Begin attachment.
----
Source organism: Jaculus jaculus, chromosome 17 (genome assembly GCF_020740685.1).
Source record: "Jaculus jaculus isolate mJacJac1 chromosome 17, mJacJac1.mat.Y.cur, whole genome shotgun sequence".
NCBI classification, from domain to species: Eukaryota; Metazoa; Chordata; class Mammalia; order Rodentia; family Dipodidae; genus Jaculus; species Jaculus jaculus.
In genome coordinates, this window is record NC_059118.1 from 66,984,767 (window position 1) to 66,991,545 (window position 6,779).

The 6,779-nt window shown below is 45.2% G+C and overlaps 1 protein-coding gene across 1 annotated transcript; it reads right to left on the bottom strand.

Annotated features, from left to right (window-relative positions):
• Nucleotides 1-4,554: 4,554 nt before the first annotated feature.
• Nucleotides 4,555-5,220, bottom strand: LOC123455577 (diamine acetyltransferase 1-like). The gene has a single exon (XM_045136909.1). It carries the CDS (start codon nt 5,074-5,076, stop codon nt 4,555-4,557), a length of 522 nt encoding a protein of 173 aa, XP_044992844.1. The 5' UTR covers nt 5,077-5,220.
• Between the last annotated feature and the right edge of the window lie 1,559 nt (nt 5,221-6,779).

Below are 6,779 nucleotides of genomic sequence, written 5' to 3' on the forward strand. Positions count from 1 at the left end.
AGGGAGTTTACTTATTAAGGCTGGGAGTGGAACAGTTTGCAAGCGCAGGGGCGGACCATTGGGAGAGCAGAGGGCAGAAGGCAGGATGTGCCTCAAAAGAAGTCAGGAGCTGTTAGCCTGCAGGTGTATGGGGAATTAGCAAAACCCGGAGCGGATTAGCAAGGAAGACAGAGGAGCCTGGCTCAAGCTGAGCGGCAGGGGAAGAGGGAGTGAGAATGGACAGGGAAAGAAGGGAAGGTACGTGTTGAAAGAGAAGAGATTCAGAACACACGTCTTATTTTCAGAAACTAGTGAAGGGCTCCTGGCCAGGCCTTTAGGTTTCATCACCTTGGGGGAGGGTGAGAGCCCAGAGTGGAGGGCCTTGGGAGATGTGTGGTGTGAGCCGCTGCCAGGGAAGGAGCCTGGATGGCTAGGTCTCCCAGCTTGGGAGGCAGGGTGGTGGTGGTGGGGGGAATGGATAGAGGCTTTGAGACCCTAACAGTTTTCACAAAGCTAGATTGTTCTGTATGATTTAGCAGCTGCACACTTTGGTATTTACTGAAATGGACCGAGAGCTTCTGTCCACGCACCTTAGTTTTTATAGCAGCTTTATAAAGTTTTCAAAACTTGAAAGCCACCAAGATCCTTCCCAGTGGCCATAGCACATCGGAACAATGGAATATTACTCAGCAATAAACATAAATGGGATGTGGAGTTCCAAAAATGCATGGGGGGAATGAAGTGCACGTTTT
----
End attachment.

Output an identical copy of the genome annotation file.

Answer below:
Source organism: Jaculus jaculus, chromosome 17 (genome assembly GCF_020740685.1).
Source record: "Jaculus jaculus isolate mJacJac1 chromosome 17, mJacJac1.mat.Y.cur, whole genome shotgun sequence".
NCBI classification, from domain to species: Eukaryota; Metazoa; Chordata; class Mammalia; order Rodentia; family Dipodidae; genus Jaculus; species Jaculus jaculus.
In genome coordinates, this window is record NC_059118.1 from 66,984,767 (window position 1) to 66,991,545 (window position 6,779).

The 6,779-nt window shown below is 45.2% G+C and overlaps 1 protein-coding gene across 1 annotated transcript; it reads right to left on the bottom strand.

Annotated features, from left to right (window-relative positions):
• Nucleotides 1-4,554: 4,554 nt before the first annotated feature.
• Nucleotides 4,555-5,220, bottom strand: LOC123455577 (diamine acetyltransferase 1-like). The gene has a single exon (XM_045136909.1). It carries the CDS (start codon nt 5,074-5,076, stop codon nt 4,555-4,557), a length of 522 nt encoding a protein of 173 aa, XP_044992844.1. The 5' UTR covers nt 5,077-5,220.
• Between the last annotated feature and the right edge of the window lie 1,559 nt (nt 5,221-6,779).

Below are 6,779 nucleotides of genomic sequence, written 5' to 3' on the forward strand. Positions count from 1 at the left end.
AGGGAGTTTACTTATTAAGGCTGGGAGTGGAACAGTTTGCAAGCGCAGGGGCGGACCATTGGGAGAGCAGAGGGCAGAAGGCAGGATGTGCCTCAAAAGAAGTCAGGAGCTGTTAGCCTGCAGGTGTATGGGGAATTAGCAAAACCCGGAGCGGATTAGCAAGGAAGACAGAGGAGCCTGGCTCAAGCTGAGCGGCAGGGGAAGAGGGAGTGAGAATGGACAGGGAAAGAAGGGAAGGTACGTGTTGAAAGAGAAGAGATTCAGAACACACGTCTTATTTTCAGAAACTAGTGAAGGGCTCCTGGCCAGGCCTTTAGGTTTCATCACCTTGGGGGAGGGTGAGAGCCCAGAGTGGAGGGCCTTGGGAGATGTGTGGTGTGAGCCGCTGCCAGGGAAGGAGCCTGGATGGCTAGGTCTCCCAGCTTGGGAGGCAGGGTGGTGGTGGTGGGGGGAATGGATAGAGGCTTTGAGACCCTAACAGTTTTCACAAAGCTAGATTGTTCTGTATGATTTAGCAGCTGCACACTTTGGTATTTACTGAAATGGACCGAGAGCTTCTGTCCACGCACCTTAGTTTTTATAGCAGCTTTATAAAGTTTTCAAAACTTGAAAGCCACCAAGATCCTTCCCAGTGGCCATAGCACATCGGAACAATGGAATATTACTCAGCAATAAACATAAATGGGATGTGGAGTTCCAAAAATGCATGGGGGGAATGAAGTGCACGTTTT